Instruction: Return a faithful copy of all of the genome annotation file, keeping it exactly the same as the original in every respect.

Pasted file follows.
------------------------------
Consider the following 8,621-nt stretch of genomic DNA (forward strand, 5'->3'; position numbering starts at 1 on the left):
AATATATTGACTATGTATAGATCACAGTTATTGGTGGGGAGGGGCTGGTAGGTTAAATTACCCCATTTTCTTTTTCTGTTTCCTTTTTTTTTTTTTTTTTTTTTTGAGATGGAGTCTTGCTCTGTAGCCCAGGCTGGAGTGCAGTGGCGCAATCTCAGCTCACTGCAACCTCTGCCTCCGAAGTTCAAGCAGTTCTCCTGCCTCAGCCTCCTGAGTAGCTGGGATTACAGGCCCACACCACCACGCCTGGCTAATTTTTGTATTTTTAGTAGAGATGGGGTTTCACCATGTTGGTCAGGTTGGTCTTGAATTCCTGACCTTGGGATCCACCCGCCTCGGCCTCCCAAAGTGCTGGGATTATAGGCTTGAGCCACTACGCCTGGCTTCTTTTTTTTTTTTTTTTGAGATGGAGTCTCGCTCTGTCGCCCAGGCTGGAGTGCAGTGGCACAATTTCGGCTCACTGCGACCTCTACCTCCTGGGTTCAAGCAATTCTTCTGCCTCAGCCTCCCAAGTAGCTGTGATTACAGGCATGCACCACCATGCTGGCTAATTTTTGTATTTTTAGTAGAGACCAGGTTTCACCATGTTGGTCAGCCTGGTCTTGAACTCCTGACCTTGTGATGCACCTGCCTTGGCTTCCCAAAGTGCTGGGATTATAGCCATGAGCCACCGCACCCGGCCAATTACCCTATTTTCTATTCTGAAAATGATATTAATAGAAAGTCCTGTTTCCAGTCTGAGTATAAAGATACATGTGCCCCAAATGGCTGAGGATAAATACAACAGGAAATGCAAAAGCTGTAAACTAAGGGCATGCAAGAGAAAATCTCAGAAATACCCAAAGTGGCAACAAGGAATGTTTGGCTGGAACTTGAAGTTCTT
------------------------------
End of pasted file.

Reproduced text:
Consider the following 8,621-nt stretch of genomic DNA (forward strand, 5'->3'; position numbering starts at 1 on the left):
AATATATTGACTATGTATAGATCACAGTTATTGGTGGGGAGGGGCTGGTAGGTTAAATTACCCCATTTTCTTTTTCTGTTTCCTTTTTTTTTTTTTTTTTTTTTTGAGATGGAGTCTTGCTCTGTAGCCCAGGCTGGAGTGCAGTGGCGCAATCTCAGCTCACTGCAACCTCTGCCTCCGAAGTTCAAGCAGTTCTCCTGCCTCAGCCTCCTGAGTAGCTGGGATTACAGGCCCACACCACCACGCCTGGCTAATTTTTGTATTTTTAGTAGAGATGGGGTTTCACCATGTTGGTCAGGTTGGTCTTGAATTCCTGACCTTGGGATCCACCCGCCTCGGCCTCCCAAAGTGCTGGGATTATAGGCTTGAGCCACTACGCCTGGCTTCTTTTTTTTTTTTTTTTGAGATGGAGTCTCGCTCTGTCGCCCAGGCTGGAGTGCAGTGGCACAATTTCGGCTCACTGCGACCTCTACCTCCTGGGTTCAAGCAATTCTTCTGCCTCAGCCTCCCAAGTAGCTGTGATTACAGGCATGCACCACCATGCTGGCTAATTTTTGTATTTTTAGTAGAGACCAGGTTTCACCATGTTGGTCAGCCTGGTCTTGAACTCCTGACCTTGTGATGCACCTGCCTTGGCTTCCCAAAGTGCTGGGATTATAGCCATGAGCCACCGCACCCGGCCAATTACCCTATTTTCTATTCTGAAAATGATATTAATAGAAAGTCCTGTTTCCAGTCTGAGTATAAAGATACATGTGCCCCAAATGGCTGAGGATAAATACAACAGGAAATGCAAAAGCTGTAAACTAAGGGCATGCAAGAGAAAATCTCAGAAATACCCAAAGTGGCAACAAGGAATGTTTGGCTGGAACTTGAAGTTCTT